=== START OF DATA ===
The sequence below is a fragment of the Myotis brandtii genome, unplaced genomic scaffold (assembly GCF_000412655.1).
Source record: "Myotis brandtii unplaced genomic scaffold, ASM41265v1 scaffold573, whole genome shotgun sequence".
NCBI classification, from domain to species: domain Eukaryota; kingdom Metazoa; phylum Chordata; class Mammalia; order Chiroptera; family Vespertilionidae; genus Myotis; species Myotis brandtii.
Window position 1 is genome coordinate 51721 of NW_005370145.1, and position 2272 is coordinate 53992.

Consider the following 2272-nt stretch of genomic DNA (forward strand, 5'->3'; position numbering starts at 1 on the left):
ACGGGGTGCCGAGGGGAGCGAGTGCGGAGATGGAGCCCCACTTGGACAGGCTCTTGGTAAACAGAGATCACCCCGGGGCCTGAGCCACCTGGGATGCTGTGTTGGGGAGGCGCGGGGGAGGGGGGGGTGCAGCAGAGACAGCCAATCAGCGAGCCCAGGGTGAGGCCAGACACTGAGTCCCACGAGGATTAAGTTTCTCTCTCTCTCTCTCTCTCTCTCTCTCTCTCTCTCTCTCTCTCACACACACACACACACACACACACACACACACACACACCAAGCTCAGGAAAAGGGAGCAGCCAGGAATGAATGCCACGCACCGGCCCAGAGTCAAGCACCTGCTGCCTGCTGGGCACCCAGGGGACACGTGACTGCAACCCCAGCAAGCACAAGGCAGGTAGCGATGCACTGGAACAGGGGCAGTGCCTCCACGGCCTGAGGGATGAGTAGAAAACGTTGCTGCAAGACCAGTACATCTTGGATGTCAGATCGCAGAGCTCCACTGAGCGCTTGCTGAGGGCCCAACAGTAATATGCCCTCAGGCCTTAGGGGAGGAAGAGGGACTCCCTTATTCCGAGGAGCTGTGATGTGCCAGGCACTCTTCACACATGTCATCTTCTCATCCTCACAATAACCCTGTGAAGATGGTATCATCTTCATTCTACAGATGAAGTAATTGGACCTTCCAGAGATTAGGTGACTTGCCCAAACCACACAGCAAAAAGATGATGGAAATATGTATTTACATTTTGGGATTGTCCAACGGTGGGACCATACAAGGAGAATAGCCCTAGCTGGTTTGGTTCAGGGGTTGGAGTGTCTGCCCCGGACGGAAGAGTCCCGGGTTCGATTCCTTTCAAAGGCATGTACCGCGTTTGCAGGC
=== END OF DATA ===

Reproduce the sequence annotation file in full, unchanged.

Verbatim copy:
The sequence below is a fragment of the Myotis brandtii genome, unplaced genomic scaffold (assembly GCF_000412655.1).
Source record: "Myotis brandtii unplaced genomic scaffold, ASM41265v1 scaffold573, whole genome shotgun sequence".
NCBI classification, from domain to species: domain Eukaryota; kingdom Metazoa; phylum Chordata; class Mammalia; order Chiroptera; family Vespertilionidae; genus Myotis; species Myotis brandtii.
Window position 1 is genome coordinate 51721 of NW_005370145.1, and position 2272 is coordinate 53992.

Consider the following 2272-nt stretch of genomic DNA (forward strand, 5'->3'; position numbering starts at 1 on the left):
ACGGGGTGCCGAGGGGAGCGAGTGCGGAGATGGAGCCCCACTTGGACAGGCTCTTGGTAAACAGAGATCACCCCGGGGCCTGAGCCACCTGGGATGCTGTGTTGGGGAGGCGCGGGGGAGGGGGGGGTGCAGCAGAGACAGCCAATCAGCGAGCCCAGGGTGAGGCCAGACACTGAGTCCCACGAGGATTAAGTTTCTCTCTCTCTCTCTCTCTCTCTCTCTCTCTCTCTCTCTCTCTCACACACACACACACACACACACACACACACACACACACCAAGCTCAGGAAAAGGGAGCAGCCAGGAATGAATGCCACGCACCGGCCCAGAGTCAAGCACCTGCTGCCTGCTGGGCACCCAGGGGACACGTGACTGCAACCCCAGCAAGCACAAGGCAGGTAGCGATGCACTGGAACAGGGGCAGTGCCTCCACGGCCTGAGGGATGAGTAGAAAACGTTGCTGCAAGACCAGTACATCTTGGATGTCAGATCGCAGAGCTCCACTGAGCGCTTGCTGAGGGCCCAACAGTAATATGCCCTCAGGCCTTAGGGGAGGAAGAGGGACTCCCTTATTCCGAGGAGCTGTGATGTGCCAGGCACTCTTCACACATGTCATCTTCTCATCCTCACAATAACCCTGTGAAGATGGTATCATCTTCATTCTACAGATGAAGTAATTGGACCTTCCAGAGATTAGGTGACTTGCCCAAACCACACAGCAAAAAGATGATGGAAATATGTATTTACATTTTGGGATTGTCCAACGGTGGGACCATACAAGGAGAATAGCCCTAGCTGGTTTGGTTCAGGGGTTGGAGTGTCTGCCCCGGACGGAAGAGTCCCGGGTTCGATTCCTTTCAAAGGCATGTACCGCGTTTGCAGGC